Turf and Boards is proud to present the second annual Boards Awards in recognition of excellence in the Major Arena Soccer League. The 2018-19 Boards Awards will include Rookie of the Year, Coach of the Year, Defender of the Year, Goalkeeper of the Year and, finally, Most Valuable Player. Rather than picking one definitive winner in each category, our panel of Matt Huber (aka Merlin, Soccer and The City), Greg “Ponto” Suttie (Suttie on Soccer) and Turf and Boards publisher Sydney Nusinov will each weigh in with their own choices for each award. Plus we want to hear from you in our poll.

Matt Huber, Soccer and The City

It’s now time for me to give my vote for MASL Defender Of The Year. Last year, there was quite a bit of controversy over this award, as Robert Acosta from St. Louis took the honor, even after a 3-19 season from the Ambush. I have a sneaking suspicion that the criterion for this year’s award will have changed. To win Defender Of The Year, you not only have to be a force defensively, but also contribute offensively as well. With that being said, my three finalists are Darren Toby (Utica City), Genoni Martinez (Rio Grande Valley), and Cesar Cerda (San Diego).

Third place would go to Cesar Cerda from the San Diego Sockers. San Diego led the league with 92 goals allowed this season, and he was a key part of that. From an offensive perspective, he scored seven goals and assisted on eight others during the regular season. The reason I have him third is due to his lack of blocks (13 during the regular season).

My second place vote would go to Genoni Martinez of the Rio Grande Valley Barracudas. First of all, he already has my vote for Coach Of The Year, and I’m here to spread the MASL love. But Martinez does deserve some recognition for his contributions as a player, not just a coach. Leading his Barracudas to a playoff berth, he was very helpful on both sides of the ball. Offensively, he scored seven goals and assisted on another 20, which would definitely put him at the top of the table when it comes to defensemen. Speaking of defense, Martinez was 5th in the MASL in blocked shots at 33.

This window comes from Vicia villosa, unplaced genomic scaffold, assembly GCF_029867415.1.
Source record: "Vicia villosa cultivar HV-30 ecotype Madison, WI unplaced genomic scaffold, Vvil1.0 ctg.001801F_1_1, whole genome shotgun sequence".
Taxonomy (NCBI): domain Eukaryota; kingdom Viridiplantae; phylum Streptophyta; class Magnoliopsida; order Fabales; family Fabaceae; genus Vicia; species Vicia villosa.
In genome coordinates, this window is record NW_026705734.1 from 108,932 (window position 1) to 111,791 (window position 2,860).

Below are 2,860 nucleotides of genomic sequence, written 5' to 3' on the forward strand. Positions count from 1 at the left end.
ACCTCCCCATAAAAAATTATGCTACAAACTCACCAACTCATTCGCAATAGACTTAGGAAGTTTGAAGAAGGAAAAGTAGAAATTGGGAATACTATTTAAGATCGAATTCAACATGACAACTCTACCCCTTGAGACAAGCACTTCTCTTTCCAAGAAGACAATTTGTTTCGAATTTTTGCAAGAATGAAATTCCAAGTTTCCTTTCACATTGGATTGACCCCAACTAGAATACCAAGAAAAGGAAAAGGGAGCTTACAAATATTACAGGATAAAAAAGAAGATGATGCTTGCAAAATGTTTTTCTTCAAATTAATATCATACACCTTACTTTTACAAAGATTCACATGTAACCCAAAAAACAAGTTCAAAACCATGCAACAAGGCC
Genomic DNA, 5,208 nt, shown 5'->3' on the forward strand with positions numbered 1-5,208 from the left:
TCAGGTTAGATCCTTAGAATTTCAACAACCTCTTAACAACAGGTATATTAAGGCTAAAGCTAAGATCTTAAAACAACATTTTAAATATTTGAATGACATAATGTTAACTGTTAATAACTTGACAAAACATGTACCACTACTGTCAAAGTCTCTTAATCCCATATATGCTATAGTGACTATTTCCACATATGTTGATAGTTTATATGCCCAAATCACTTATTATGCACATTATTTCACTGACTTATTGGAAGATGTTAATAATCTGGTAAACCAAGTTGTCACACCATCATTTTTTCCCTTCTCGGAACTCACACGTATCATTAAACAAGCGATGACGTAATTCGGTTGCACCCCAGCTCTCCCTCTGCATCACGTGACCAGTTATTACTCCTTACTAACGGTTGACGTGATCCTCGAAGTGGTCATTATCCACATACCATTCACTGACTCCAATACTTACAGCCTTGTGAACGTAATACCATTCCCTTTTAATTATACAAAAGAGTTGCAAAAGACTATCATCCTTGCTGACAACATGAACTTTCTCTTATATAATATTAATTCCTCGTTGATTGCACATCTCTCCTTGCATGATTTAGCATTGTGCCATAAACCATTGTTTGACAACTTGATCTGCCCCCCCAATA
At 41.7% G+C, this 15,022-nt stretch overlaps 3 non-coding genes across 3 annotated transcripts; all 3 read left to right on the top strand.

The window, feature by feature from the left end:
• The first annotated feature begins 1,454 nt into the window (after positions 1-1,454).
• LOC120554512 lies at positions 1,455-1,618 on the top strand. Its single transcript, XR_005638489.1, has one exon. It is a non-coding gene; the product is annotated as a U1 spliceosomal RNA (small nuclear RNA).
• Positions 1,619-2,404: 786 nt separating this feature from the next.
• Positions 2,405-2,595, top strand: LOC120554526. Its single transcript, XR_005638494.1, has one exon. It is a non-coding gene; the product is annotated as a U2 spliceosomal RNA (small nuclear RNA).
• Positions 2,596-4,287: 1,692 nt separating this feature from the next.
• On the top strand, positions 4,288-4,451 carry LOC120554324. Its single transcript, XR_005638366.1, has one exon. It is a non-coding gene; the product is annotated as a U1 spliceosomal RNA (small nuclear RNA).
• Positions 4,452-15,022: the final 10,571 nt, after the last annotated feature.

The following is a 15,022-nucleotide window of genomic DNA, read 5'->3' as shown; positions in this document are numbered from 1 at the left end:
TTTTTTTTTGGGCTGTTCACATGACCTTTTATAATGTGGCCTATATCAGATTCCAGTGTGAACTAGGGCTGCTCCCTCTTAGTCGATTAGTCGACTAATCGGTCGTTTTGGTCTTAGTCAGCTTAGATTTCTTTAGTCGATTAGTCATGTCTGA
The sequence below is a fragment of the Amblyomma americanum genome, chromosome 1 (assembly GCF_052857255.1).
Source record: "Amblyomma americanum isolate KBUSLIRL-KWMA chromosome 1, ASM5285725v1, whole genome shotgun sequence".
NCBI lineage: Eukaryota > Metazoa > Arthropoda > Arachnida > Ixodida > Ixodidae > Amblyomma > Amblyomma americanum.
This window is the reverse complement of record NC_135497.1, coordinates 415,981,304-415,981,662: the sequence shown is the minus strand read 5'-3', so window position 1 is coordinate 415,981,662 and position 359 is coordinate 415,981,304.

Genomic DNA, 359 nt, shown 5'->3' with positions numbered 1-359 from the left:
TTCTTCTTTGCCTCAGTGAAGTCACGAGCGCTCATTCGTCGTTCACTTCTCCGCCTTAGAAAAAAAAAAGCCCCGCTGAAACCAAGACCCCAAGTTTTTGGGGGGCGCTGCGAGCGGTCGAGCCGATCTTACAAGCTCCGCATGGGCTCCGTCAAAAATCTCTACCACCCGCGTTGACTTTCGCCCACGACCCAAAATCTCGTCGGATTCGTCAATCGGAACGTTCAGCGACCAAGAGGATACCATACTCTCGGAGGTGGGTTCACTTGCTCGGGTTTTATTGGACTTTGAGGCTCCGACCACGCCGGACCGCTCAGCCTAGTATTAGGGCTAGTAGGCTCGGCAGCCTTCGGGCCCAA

In my eyes, the Defender Of The Year, is Darren Toby, of Utica City FC. For those of you reading this and are thinking, “Oh well, this is a homer pick,” it’s not completely that. I’ve had the opportunity to watch Darren for the last seven years both in Syracuse and now Utica, and he hasn’t gotten any recognition for his efforts. One of the main reasons for Utica City FC’s regular season success is Toby. From a defensive perspective, he was 4th in the MASL in blocked shots with 37 during the regular season. Offensively, Darren stepped up his game this season, increasing his point total by 10. He amassed eight goals, three of those being on the power play, and assisted on 10 others.

Sydney Nusinov, Turf and Boards Publisher

Last year’s Defender of the Year fiasco was two-fold. The voters selected St. Louis Ambush defender Robert Acosta almost solely based on his league leading block total, which is already a shoddy premise since St. Louis had the sixth worst defense in the league to go with their 3-19 record. But it’s also very likely that Acosta didn’t even lead the league in blocks because the league’s scorekeepers are notoriously bad at tracking shots, blocks, and saves.